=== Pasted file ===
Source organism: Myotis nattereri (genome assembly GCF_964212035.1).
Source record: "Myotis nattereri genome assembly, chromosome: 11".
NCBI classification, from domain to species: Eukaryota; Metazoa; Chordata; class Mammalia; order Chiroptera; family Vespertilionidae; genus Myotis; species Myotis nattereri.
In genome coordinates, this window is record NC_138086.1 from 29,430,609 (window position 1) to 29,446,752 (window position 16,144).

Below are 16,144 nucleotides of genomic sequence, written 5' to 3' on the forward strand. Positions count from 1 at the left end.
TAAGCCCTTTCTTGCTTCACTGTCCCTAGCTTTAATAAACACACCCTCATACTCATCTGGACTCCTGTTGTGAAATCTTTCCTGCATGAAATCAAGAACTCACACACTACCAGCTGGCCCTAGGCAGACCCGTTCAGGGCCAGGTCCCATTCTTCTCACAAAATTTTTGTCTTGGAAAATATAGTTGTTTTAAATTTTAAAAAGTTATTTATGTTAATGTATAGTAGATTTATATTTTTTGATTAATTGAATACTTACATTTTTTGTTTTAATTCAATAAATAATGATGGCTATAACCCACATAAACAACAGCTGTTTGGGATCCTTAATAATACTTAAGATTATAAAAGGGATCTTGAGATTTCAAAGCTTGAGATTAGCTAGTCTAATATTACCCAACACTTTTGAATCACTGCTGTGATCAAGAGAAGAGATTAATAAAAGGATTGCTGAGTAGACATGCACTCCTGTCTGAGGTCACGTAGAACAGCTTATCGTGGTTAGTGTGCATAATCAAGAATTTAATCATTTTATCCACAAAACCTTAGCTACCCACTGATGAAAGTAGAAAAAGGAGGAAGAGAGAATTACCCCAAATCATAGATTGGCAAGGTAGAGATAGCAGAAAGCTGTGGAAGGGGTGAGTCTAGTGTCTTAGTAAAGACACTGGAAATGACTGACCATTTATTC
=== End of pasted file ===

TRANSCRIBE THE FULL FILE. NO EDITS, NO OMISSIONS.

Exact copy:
Source organism: Myotis nattereri (genome assembly GCF_964212035.1).
Source record: "Myotis nattereri genome assembly, chromosome: 11".
NCBI classification, from domain to species: Eukaryota; Metazoa; Chordata; class Mammalia; order Chiroptera; family Vespertilionidae; genus Myotis; species Myotis nattereri.
In genome coordinates, this window is record NC_138086.1 from 29,430,609 (window position 1) to 29,446,752 (window position 16,144).

Below are 16,144 nucleotides of genomic sequence, written 5' to 3' on the forward strand. Positions count from 1 at the left end.
TAAGCCCTTTCTTGCTTCACTGTCCCTAGCTTTAATAAACACACCCTCATACTCATCTGGACTCCTGTTGTGAAATCTTTCCTGCATGAAATCAAGAACTCACACACTACCAGCTGGCCCTAGGCAGACCCGTTCAGGGCCAGGTCCCATTCTTCTCACAAAATTTTTGTCTTGGAAAATATAGTTGTTTTAAATTTTAAAAAGTTATTTATGTTAATGTATAGTAGATTTATATTTTTTGATTAATTGAATACTTACATTTTTTGTTTTAATTCAATAAATAATGATGGCTATAACCCACATAAACAACAGCTGTTTGGGATCCTTAATAATACTTAAGATTATAAAAGGGATCTTGAGATTTCAAAGCTTGAGATTAGCTAGTCTAATATTACCCAACACTTTTGAATCACTGCTGTGATCAAGAGAAGAGATTAATAAAAGGATTGCTGAGTAGACATGCACTCCTGTCTGAGGTCACGTAGAACAGCTTATCGTGGTTAGTGTGCATAATCAAGAATTTAATCATTTTATCCACAAAACCTTAGCTACCCACTGATGAAAGTAGAAAAAGGAGGAAGAGAGAATTACCCCAAATCATAGATTGGCAAGGTAGAGATAGCAGAAAGCTGTGGAAGGGGTGAGTCTAGTGTCTTAGTAAAGACACTGGAAATGACTGACCATTTATTC